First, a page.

Friday, May 8, 2015

Been there, done that: One-shot (pronunciation) teaching and learning!

When  or how does pronunciation work STICK--quickly?

Here is a fascinating new, seemingly counter-intuitive study on what people do with some types of new information they encounter - by Lee, O’Doherty, and Shimojo of CALTECH: Neural Computations Mediating One-Shot Learning in the Human Brain. Summarized by - Full citation below, whose title I like: Switching on one-shot learning in the brain. Essentially what they found was:

"Many have assumed that the novelty of a stimulus would be the main factor driving one-shot learning, but our computational model showed that causal uncertainty was more important . . . If you are uncertain, or lack evidence, about whether a particular outcome was caused by a preceding event, you are more likely to quickly associate them together."

For example, if a learner immediately associates or links a pronunciation correction back to some (probably conscious, cognitive) aspect of previous instruction, the brain may just switch off the "one-shot" learning circuits and activate "been there, done that" processing instead. In other words, taking the "time" even if involuntarily to connect back mentally to a previous schema or visual image can actually inhibit "quick" learning. Any number of studies over the decades in several fields have established the concept that in some contexts, the faster something is learned, the better. (That was, in fact, the motivation behind early development of Total Physical Response teaching.)

So when might quick or "one-shot" learning happen? My two favourite questions for speaking/listening/pronunciation classroom teachers are: (a) How (if at all) do you follow up in class after you present and (maybe) practice some aspect of pronunciation? (b) How (if at all) do you do spontaneous correction of pronunciation in class?

 . . . I'll wait a minute while you answer those questions, yourself . . . The general answer, in one form or another, is: Not much, if at all. Frequent reasons for that: (a) Don't know how. (b) Don't have time. (c) Not necessary, as long as I do a first rate job of presenting and practice in class and (d) Learners are pretty much responsible once I have done "c"!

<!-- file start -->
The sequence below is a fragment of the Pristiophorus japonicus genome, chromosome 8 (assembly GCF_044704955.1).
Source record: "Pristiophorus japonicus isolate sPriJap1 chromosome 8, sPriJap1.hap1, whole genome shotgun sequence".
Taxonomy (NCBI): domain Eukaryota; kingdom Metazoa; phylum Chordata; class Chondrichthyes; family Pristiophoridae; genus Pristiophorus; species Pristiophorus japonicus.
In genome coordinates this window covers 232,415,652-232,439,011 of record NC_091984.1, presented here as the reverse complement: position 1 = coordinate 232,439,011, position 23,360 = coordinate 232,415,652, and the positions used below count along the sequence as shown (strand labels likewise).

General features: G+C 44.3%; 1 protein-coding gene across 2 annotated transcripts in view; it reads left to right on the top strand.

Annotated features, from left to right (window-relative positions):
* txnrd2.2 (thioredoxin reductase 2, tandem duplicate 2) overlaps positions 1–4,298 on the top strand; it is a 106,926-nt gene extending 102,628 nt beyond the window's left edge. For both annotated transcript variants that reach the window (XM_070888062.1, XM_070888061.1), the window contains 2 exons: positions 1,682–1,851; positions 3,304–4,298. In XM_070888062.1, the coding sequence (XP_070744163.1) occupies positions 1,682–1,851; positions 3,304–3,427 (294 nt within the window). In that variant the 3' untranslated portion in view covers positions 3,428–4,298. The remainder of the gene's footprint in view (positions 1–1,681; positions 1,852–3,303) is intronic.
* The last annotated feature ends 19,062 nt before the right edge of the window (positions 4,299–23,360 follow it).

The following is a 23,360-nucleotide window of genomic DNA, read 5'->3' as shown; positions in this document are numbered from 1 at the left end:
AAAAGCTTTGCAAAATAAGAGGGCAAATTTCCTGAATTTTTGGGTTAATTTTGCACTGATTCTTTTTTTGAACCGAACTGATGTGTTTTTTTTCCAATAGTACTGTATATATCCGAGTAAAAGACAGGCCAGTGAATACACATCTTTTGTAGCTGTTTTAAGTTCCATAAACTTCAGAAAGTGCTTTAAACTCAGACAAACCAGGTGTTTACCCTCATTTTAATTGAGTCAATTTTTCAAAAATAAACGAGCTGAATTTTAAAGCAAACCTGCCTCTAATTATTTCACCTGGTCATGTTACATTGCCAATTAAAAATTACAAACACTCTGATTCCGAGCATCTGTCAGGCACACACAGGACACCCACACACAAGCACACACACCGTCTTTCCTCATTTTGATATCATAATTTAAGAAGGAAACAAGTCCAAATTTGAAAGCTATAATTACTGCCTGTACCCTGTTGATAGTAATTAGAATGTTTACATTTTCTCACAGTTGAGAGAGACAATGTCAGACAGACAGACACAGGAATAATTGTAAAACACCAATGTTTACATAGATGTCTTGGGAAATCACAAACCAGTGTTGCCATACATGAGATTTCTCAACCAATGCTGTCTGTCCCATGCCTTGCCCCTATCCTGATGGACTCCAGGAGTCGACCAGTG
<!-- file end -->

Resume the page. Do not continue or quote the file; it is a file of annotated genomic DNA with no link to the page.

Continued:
Bottom line: One of the reasons that gesture works--and that haptic works even better by adding systematic touch--is that to some degree it bypasses conscious cognitive "cause and effect" processing. (Asher described that more or less metaphorically as by passing the left hemisphere in favour of the right, which was earlier said to much more holistic, more consciously analytic, etc. As a shorthand, I'm ok with that but in reality it a gross oversimplification and probably creates more problems than it solves today.)

I'm not saying that we should do away with formal instruction in pronunciation, including books, explanation, drill and contextual practice in class--just adding another "quick change channel."

Using EHIEP (Essential haptic-integrated English pronunciation) pedagogical movement patterns (PMP, a gesture anchored by touch associated with a sound of sound pattern) generally will not interrupt the flow of conversation or narrative as a correction is performed. It is, in effect, operating on another channel, more outside of language awareness, not disrupting as much speaking and thought. That assumes that learners have been earlier introduced to the kinaesthetic patterning of the PMP; haptic "signalling" during classroom instruction or during homework can be exceedingly effective and seamless to the course of the lesson and on other modalities.

In some sense, mindless drill doesn't engage the cognitive side of the house either--but it also can easily deaden all the senses instead if not done very carefully with as much somatic engagement as possible. (A very good example of doing drill well, however, is Kjellin's approach which I often use when anchoring a specific sound articulation.)

Haptic pronunciation teaching--Give it a shot! (A perfect place to start is here, of course!)

Full citation:
California Institute of Technology. "Switching on one-shot learning in the brain." ScienceDaily. ScienceDaily, 28 April 2015. .

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